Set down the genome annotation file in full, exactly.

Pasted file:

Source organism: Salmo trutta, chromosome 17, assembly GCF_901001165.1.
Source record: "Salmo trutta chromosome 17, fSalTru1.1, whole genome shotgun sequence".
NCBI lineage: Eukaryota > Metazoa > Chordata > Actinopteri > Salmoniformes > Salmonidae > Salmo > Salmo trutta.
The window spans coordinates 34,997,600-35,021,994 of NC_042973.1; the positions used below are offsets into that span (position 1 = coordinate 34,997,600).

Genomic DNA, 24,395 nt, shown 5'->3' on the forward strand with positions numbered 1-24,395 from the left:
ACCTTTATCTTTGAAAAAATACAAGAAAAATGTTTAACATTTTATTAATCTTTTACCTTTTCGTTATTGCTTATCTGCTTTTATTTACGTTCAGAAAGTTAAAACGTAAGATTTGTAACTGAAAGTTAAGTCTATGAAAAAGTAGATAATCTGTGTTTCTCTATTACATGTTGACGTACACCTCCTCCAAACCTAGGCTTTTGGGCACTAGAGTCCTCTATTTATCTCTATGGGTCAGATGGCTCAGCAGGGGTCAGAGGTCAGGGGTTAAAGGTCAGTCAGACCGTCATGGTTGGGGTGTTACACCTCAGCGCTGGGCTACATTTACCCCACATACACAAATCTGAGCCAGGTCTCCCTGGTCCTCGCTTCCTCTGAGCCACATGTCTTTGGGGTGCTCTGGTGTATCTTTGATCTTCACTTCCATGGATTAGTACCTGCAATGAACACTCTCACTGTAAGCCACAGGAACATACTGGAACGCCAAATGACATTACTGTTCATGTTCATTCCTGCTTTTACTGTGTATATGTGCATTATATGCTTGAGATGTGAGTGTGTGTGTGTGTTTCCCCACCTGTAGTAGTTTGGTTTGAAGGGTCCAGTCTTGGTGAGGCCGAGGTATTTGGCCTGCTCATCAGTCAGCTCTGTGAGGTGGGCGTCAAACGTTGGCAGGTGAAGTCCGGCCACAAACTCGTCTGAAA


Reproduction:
Source organism: Salmo trutta, chromosome 17, assembly GCF_901001165.1.
Source record: "Salmo trutta chromosome 17, fSalTru1.1, whole genome shotgun sequence".
NCBI lineage: Eukaryota > Metazoa > Chordata > Actinopteri > Salmoniformes > Salmonidae > Salmo > Salmo trutta.
The window spans coordinates 34,997,600-35,021,994 of NC_042973.1; the positions used below are offsets into that span (position 1 = coordinate 34,997,600).

Genomic DNA, 24,395 nt, shown 5'->3' on the forward strand with positions numbered 1-24,395 from the left:
ACCTTTATCTTTGAAAAAATACAAGAAAAATGTTTAACATTTTATTAATCTTTTACCTTTTCGTTATTGCTTATCTGCTTTTATTTACGTTCAGAAAGTTAAAACGTAAGATTTGTAACTGAAAGTTAAGTCTATGAAAAAGTAGATAATCTGTGTTTCTCTATTACATGTTGACGTACACCTCCTCCAAACCTAGGCTTTTGGGCACTAGAGTCCTCTATTTATCTCTATGGGTCAGATGGCTCAGCAGGGGTCAGAGGTCAGGGGTTAAAGGTCAGTCAGACCGTCATGGTTGGGGTGTTACACCTCAGCGCTGGGCTACATTTACCCCACATACACAAATCTGAGCCAGGTCTCCCTGGTCCTCGCTTCCTCTGAGCCACATGTCTTTGGGGTGCTCTGGTGTATCTTTGATCTTCACTTCCATGGATTAGTACCTGCAATGAACACTCTCACTGTAAGCCACAGGAACATACTGGAACGCCAAATGACATTACTGTTCATGTTCATTCCTGCTTTTACTGTGTATATGTGCATTATATGCTTGAGATGTGAGTGTGTGTGTGTGTTTCCCCACCTGTAGTAGTTTGGTTTGAAGGGTCCAGTCTTGGTGAGGCCGAGGTATTTGGCCTGCTCATCAGTCAGCTCTGTGAGGTGGGCGTCAAACGTTGGCAGGTGAAGTCCGGCCACAAACTCGTCTGAAA